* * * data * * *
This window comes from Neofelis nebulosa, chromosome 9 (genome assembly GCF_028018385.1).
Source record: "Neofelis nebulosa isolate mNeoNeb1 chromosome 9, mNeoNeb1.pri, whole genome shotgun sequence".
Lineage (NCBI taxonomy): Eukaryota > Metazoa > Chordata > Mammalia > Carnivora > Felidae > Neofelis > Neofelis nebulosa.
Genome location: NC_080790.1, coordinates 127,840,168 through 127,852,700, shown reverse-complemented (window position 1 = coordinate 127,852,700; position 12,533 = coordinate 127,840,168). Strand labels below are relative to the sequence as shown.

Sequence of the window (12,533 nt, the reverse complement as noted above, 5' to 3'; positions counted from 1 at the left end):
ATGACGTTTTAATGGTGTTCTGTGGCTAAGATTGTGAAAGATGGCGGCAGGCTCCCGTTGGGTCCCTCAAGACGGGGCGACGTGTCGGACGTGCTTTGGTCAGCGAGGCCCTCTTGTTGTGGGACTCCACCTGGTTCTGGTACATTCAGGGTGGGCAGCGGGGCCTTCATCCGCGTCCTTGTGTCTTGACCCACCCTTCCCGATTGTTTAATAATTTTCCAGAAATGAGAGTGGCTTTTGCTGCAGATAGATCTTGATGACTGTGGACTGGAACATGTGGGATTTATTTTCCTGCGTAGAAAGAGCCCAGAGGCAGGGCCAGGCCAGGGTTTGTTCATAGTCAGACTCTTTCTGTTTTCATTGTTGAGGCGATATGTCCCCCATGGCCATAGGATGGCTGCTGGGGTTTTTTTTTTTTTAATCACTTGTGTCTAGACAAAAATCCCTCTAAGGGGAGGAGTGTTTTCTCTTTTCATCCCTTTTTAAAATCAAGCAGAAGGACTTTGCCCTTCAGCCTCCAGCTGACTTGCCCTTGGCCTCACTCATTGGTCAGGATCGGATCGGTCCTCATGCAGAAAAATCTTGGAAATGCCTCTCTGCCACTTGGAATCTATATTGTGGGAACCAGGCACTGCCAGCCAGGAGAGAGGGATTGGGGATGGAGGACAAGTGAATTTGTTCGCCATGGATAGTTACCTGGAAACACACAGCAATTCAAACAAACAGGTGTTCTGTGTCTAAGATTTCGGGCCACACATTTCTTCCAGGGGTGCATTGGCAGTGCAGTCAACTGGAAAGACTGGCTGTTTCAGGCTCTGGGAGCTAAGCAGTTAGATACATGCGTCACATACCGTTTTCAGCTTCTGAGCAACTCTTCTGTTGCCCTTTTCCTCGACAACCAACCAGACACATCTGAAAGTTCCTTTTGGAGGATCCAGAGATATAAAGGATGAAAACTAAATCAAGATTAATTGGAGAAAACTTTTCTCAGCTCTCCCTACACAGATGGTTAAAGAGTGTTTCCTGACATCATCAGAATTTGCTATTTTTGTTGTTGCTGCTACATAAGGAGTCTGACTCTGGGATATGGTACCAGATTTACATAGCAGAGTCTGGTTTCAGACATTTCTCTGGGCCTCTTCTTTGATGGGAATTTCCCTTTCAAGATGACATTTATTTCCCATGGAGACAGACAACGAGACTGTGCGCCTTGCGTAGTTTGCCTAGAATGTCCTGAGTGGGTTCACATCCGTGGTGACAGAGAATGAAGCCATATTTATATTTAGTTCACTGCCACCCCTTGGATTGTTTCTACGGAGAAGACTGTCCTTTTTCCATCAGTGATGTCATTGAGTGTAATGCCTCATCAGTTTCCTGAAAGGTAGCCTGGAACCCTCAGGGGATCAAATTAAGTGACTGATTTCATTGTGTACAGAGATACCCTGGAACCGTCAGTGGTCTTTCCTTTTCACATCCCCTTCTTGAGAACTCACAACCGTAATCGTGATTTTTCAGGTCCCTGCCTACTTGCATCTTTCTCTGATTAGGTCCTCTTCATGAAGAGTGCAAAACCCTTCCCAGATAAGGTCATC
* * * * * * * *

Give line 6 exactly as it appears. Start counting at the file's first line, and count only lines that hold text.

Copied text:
ATGACGTTTTAATGGTGTTCTGTGGCTAAGATTGTGAAAGATGGCGGCAGGCTCCCGTTGGGTCCCTCAAGACGGGGCGACGTGTCGGACGTGCTTTGGTCAGCGAGGCCCTCTTGTTGTGGGACTCCACCTGGTTCTGGTACATTCAGGGTGGGCAGCGGGGCCTTCATCCGCGTCCTTGTGTCTTGACCCACCCTTCCCGATTGTTTAATAATTTTCCAGAAATGAGAGTGGCTTTTGCTGCAGATAGATCTTGATGACTGTGGACTGGAACATGTGGGATTTATTTTCCTGCGTAGAAAGAGCCCAGAGGCAGGGCCAGGCCAGGGTTTGTTCATAGTCAGACTCTTTCTGTTTTCATTGTTGAGGCGATATGTCCCCCATGGCCATAGGATGGCTGCTGGGGTTTTTTTTTTTTTAATCACTTGTGTCTAGACAAAAATCCCTCTAAGGGGAGGAGTGTTTTCTCTTTTCATCCCTTTTTAAAATCAAGCAGAAGGACTTTGCCCTTCAGCCTCCAGCTGACTTGCCCTTGGCCTCACTCATTGGTCAGGATCGGATCGGTCCTCATGCAGAAAAATCTTGGAAATGCCTCTCTGCCACTTGGAATCTATATTGTGGGAACCAGGCACTGCCAGCCAGGAGAGAGGGATTGGGGATGGAGGACAAGTGAATTTGTTCGCCATGGATAGTTACCTGGAAACACACAGCAATTCAAACAAACAGGTGTTCTGTGTCTAAGATTTCGGGCCACACATTTCTTCCAGGGGTGCATTGGCAGTGCAGTCAACTGGAAAGACTGGCTGTTTCAGGCTCTGGGAGCTAAGCAGTTAGATACATGCGTCACATACCGTTTTCAGCTTCTGAGCAACTCTTCTGTTGCCCTTTTCCTCGACAACCAACCAGACACATCTGAAAGTTCCTTTTGGAGGATCCAGAGATATAAAGGATGAAAACTAAATCAAGATTAATTGGAGAAAACTTTTCTCAGCTCTCCCTACACAGATGGTTAAAGAGTGTTTCCTGACATCATCAGAATTTGCTATTTTTGTTGTTGCTGCTACATAAGGAGTCTGACTCTGGGATATGGTACCAGATTTACATAGCAGAGTCTGGTTTCAGACATTTCTCTGGGCCTCTTCTTTGATGGGAATTTCCCTTTCAAGATGACATTTATTTCCCATGGAGACAGACAACGAGACTGTGCGCCTTGCGTAGTTTGCCTAGAATGTCCTGAGTGGGTTCACATCCGTGGTGACAGAGAATGAAGCCATATTTATATTTAGTTCACTGCCACCCCTTGGATTGTTTCTACGGAGAAGACTGTCCTTTTTCCATCAGTGATGTCATTGAGTGTAATGCCTCATCAGTTTCCTGAAAGGTAGCCTGGAACCCTCAGGGGATCAAATTAAGTGACTGATTTCATTGTGTACAGAGATACCCTGGAACCGTCAGTGGTCTTTCCTTTTCACATCCCCTTCTTGAGAACTCACAACCGTAATCGTGATTTTTCAGGTCCCTGCCTACTTGCATCTTTCTCTGATTAGGTCCTCTTCATGAAGAGTGCAAAACCCTTCCCAGATAAGGTCATC